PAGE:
I think we might classify those as lifestyle diseases, perhaps? You know, not enough meat, not enough Vitamin C from plants, wear and tear on their bones from physical exertion, all were present, I think, in the Neolithic, and even into the pre-modern era. The Langobards they recently tested were all in bad shape like this, too.

    The kinds of diseases I'm talking about (the shortened and bowed thigh bones, the inability to chew etc.) seem to be genetic, maybe from inbreeding, but I don't know. Some of those things should come up in the dna analysis I would think.

    I guess I was reminded of the Tay Sachs disease. Two Jewish families lived next door to me, and both of them had children afflicted with this. Now there is genetic screening but then there was no way of knowing.

    https://en.wikipedia.org/wiki/Tay%E2%80%93Sachs_disease
    I think inbreeding could be a likely cause for the bone diseases in the boys. Given that they were sparsely populated; those small units of HGs could have largely been family clans. Then again, like you said in regards to the dna analysis; it would have been a salient aspect. But perhaps they were.

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    Quote Originally Posted by Jovialis View Post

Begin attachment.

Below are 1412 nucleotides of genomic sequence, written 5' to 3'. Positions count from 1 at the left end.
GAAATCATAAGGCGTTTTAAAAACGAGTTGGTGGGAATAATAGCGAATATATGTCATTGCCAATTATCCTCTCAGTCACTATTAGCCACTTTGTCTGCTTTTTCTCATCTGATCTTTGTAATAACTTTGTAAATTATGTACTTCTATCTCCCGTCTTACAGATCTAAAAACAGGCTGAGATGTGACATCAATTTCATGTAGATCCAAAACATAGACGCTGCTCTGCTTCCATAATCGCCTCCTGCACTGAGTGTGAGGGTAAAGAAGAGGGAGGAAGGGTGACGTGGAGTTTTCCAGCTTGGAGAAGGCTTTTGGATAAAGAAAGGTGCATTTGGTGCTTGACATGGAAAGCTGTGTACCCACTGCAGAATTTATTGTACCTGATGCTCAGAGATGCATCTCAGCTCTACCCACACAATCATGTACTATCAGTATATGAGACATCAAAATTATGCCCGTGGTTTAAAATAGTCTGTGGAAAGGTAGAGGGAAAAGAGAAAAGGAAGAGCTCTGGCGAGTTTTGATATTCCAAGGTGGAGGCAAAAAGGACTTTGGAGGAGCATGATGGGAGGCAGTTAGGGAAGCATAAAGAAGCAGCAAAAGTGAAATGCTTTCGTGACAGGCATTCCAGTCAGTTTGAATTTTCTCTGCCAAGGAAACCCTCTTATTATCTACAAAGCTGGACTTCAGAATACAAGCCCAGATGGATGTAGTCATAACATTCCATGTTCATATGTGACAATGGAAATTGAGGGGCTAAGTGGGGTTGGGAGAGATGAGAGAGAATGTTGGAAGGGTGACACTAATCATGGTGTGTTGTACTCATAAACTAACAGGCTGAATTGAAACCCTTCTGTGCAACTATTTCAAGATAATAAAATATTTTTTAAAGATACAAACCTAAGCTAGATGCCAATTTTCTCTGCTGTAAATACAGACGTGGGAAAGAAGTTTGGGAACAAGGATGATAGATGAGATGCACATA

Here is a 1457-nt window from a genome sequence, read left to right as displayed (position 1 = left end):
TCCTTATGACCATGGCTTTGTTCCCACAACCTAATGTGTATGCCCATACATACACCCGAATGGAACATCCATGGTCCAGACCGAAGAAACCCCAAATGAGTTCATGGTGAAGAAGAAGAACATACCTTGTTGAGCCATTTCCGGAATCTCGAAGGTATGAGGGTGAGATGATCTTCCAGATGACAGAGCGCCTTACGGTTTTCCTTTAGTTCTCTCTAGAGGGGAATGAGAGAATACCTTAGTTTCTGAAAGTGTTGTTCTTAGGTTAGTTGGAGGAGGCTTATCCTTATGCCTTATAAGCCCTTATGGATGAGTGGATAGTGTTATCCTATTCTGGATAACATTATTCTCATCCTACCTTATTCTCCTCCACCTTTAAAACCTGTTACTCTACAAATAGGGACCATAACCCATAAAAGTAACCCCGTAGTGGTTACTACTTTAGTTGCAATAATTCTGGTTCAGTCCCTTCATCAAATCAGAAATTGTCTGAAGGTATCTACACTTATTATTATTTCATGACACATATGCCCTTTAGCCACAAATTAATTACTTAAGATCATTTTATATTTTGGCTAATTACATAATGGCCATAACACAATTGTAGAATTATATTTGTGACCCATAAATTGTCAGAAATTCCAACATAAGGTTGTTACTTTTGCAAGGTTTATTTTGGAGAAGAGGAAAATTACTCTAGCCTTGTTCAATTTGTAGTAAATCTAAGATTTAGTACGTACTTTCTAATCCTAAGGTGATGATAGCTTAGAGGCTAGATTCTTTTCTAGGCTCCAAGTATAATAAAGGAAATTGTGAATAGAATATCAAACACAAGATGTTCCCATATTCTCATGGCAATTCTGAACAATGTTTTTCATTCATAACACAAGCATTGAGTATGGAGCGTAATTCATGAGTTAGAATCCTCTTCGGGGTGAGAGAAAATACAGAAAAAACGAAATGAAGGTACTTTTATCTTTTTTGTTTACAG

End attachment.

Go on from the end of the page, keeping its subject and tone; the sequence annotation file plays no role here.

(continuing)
I think inbreeding could be a likely cause for the bone diseases in the boys. Given that they were sparsely populated; those small units of HGs could have largely been family clans. Then again, like you said in regards to the dna analysis; it would have been a salient aspect. But perhaps they were.
    the paper about the Sungir DNA showed that despite their isolation there was no direct kinship between the individuals burried
    they concluded that there must have been rules against inbreeding
    there are other instances of HG tribes where the women are proven to be of a different origin (different strontium isotope, dietary patterns at youth, ..)

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    there was a clear difference in social status
    the older man burried was wearing so many beads, he can't have made them himself in a whole lifetime
    the beads were drilled mechanically which was a new technique - apart from the 50 ka bracelet found in the Denisova cave
    IMO the meachanical drilling of eyes in the needles was the advantage Gravettians had over Aurignacians, who had very few needles

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    Quote Originally Posted by bicicleur View Post
    the paper about the Sungir DNA showed that despite their isolation there was no direct kinship between the individuals burried
    they concluded that there must have been rules against inbreeding
    there are other instances of HG tribes where the women are proven to be of a different origin (different strontium isotope, dietary patterns at youth, ..)
    I wonder then why they say this is the case:

    " "Indeed, in the Mid Upper Paleolithic, individuals with marked developmental or degenerative abnormalities are relatively common in the burial record, accounting for a third of the sufficiently well-preserved individuals," the researchers wrote in the study."

    Perhaps other groups were recently inbred but this group wasn't?

    Those two boys sure present as suffering from some sort of genetic disease, but perhaps something happened to them.